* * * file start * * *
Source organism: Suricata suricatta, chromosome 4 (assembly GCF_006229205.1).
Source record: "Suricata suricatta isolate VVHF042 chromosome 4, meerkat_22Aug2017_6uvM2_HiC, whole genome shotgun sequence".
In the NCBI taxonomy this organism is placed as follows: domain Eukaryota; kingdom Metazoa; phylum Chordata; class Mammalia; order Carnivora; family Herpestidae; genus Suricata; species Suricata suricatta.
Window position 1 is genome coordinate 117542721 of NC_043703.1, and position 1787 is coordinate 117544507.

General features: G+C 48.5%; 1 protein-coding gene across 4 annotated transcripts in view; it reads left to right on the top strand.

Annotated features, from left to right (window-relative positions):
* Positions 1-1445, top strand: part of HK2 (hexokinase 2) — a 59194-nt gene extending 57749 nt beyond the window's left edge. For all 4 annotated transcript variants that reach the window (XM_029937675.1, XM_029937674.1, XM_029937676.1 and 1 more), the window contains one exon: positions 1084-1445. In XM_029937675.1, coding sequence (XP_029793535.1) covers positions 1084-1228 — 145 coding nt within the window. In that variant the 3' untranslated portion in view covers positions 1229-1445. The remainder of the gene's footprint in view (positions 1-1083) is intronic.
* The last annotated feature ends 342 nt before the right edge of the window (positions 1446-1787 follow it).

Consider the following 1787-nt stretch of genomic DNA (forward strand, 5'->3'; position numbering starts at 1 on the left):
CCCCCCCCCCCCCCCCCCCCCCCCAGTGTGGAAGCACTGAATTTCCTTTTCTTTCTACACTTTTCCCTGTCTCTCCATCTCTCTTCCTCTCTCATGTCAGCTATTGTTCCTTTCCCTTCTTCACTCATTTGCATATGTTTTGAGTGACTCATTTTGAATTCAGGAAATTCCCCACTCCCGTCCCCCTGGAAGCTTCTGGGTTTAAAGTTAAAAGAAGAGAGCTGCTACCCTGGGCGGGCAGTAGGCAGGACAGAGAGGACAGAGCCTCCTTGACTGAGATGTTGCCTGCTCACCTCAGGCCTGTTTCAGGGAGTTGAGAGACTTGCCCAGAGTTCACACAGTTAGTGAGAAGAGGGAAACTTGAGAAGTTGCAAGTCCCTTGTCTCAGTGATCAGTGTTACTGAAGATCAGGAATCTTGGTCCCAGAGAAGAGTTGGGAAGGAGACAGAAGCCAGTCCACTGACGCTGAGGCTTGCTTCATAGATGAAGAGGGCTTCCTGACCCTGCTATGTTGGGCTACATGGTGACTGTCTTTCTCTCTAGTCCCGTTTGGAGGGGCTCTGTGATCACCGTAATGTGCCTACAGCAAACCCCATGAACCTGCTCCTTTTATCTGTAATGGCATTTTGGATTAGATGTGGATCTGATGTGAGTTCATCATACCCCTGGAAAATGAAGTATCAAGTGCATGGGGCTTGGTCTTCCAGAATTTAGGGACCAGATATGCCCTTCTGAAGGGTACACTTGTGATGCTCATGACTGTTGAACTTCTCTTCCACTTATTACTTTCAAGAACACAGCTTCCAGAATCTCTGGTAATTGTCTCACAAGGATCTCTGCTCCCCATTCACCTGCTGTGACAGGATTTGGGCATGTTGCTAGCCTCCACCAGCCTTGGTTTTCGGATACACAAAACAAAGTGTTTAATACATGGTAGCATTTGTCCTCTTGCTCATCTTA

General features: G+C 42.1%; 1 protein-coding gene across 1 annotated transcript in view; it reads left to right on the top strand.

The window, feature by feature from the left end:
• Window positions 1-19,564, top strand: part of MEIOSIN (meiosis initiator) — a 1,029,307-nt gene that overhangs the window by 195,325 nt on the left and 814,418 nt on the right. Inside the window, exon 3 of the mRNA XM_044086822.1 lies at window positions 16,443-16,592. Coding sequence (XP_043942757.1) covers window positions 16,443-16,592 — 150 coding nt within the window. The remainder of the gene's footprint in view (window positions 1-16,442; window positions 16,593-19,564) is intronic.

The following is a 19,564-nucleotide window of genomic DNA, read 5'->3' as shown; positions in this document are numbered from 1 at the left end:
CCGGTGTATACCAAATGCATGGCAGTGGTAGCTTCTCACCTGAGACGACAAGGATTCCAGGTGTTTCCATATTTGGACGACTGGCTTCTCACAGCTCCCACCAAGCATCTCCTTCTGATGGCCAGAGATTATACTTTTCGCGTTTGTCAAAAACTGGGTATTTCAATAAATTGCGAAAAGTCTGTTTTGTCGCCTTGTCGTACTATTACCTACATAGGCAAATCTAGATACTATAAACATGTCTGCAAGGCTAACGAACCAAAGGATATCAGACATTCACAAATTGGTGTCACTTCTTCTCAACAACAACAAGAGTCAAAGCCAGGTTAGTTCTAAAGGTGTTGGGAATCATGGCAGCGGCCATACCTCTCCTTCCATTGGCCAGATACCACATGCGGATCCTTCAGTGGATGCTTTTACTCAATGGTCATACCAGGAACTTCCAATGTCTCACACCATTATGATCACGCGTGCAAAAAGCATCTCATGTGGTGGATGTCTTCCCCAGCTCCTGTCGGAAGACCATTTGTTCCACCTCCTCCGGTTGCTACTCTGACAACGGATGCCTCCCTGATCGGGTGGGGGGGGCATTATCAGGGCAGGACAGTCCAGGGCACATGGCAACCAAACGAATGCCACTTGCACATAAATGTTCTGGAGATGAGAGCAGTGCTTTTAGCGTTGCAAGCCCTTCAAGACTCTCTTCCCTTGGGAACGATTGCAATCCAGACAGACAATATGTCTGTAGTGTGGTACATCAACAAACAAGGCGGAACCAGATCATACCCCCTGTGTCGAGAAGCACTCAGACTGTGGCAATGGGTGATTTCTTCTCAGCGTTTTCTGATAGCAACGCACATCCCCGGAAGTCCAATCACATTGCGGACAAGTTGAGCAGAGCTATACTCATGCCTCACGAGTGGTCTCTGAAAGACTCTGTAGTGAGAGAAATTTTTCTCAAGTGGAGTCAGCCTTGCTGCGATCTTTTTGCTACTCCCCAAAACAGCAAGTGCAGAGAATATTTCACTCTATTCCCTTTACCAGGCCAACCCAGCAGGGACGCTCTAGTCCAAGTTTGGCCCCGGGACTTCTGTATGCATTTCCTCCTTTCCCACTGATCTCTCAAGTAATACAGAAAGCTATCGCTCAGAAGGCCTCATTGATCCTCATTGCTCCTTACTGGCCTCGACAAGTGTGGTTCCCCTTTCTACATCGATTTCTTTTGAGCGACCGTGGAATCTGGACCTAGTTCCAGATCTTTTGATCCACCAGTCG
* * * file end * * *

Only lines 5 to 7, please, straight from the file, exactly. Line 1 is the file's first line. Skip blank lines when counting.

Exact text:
General features: G+C 48.5%; 1 protein-coding gene across 4 annotated transcripts in view; it reads left to right on the top strand.

Annotated features, from left to right (window-relative positions):
* Positions 1-1445, top strand: part of HK2 (hexokinase 2) — a 59194-nt gene extending 57749 nt beyond the window's left edge. For all 4 annotated transcript variants that reach the window (XM_029937675.1, XM_029937674.1, XM_029937676.1 and 1 more), the window contains one exon: positions 1084-1445. In XM_029937675.1, coding sequence (XP_029793535.1) covers positions 1084-1228 — 145 coding nt within the window. In that variant the 3' untranslated portion in view covers positions 1229-1445. The remainder of the gene's footprint in view (positions 1-1083) is intronic.